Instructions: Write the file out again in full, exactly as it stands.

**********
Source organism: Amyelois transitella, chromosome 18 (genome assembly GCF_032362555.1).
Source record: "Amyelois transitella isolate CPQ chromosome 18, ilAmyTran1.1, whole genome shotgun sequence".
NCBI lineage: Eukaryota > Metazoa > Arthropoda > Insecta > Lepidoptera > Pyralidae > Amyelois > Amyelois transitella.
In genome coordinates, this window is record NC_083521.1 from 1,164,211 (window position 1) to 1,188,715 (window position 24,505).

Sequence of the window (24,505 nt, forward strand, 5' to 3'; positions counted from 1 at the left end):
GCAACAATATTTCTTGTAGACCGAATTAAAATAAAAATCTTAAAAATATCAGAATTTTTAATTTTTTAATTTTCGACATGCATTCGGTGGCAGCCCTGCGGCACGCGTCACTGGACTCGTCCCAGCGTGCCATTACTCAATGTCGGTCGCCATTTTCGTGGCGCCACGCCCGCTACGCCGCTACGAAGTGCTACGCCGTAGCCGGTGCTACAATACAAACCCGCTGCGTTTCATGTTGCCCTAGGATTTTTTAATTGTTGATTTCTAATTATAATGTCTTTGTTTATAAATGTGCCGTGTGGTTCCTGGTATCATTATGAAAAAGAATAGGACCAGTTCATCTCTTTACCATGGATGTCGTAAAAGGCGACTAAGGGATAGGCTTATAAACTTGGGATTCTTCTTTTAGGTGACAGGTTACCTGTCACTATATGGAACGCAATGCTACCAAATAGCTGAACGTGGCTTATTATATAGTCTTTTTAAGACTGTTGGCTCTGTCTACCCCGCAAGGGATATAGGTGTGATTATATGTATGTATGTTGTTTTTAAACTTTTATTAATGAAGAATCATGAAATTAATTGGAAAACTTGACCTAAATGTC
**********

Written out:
Source organism: Amyelois transitella, chromosome 18 (genome assembly GCF_032362555.1).
Source record: "Amyelois transitella isolate CPQ chromosome 18, ilAmyTran1.1, whole genome shotgun sequence".
NCBI lineage: Eukaryota > Metazoa > Arthropoda > Insecta > Lepidoptera > Pyralidae > Amyelois > Amyelois transitella.
In genome coordinates, this window is record NC_083521.1 from 1,164,211 (window position 1) to 1,188,715 (window position 24,505).

Sequence of the window (24,505 nt, forward strand, 5' to 3'; positions counted from 1 at the left end):
GCAACAATATTTCTTGTAGACCGAATTAAAATAAAAATCTTAAAAATATCAGAATTTTTAATTTTTTAATTTTCGACATGCATTCGGTGGCAGCCCTGCGGCACGCGTCACTGGACTCGTCCCAGCGTGCCATTACTCAATGTCGGTCGCCATTTTCGTGGCGCCACGCCCGCTACGCCGCTACGAAGTGCTACGCCGTAGCCGGTGCTACAATACAAACCCGCTGCGTTTCATGTTGCCCTAGGATTTTTTAATTGTTGATTTCTAATTATAATGTCTTTGTTTATAAATGTGCCGTGTGGTTCCTGGTATCATTATGAAAAAGAATAGGACCAGTTCATCTCTTTACCATGGATGTCGTAAAAGGCGACTAAGGGATAGGCTTATAAACTTGGGATTCTTCTTTTAGGTGACAGGTTACCTGTCACTATATGGAACGCAATGCTACCAAATAGCTGAACGTGGCTTATTATATAGTCTTTTTAAGACTGTTGGCTCTGTCTACCCCGCAAGGGATATAGGTGTGATTATATGTATGTATGTTGTTTTTAAACTTTTATTAATGAAGAATCATGAAATTAATTGGAAAACTTGACCTAAATGTC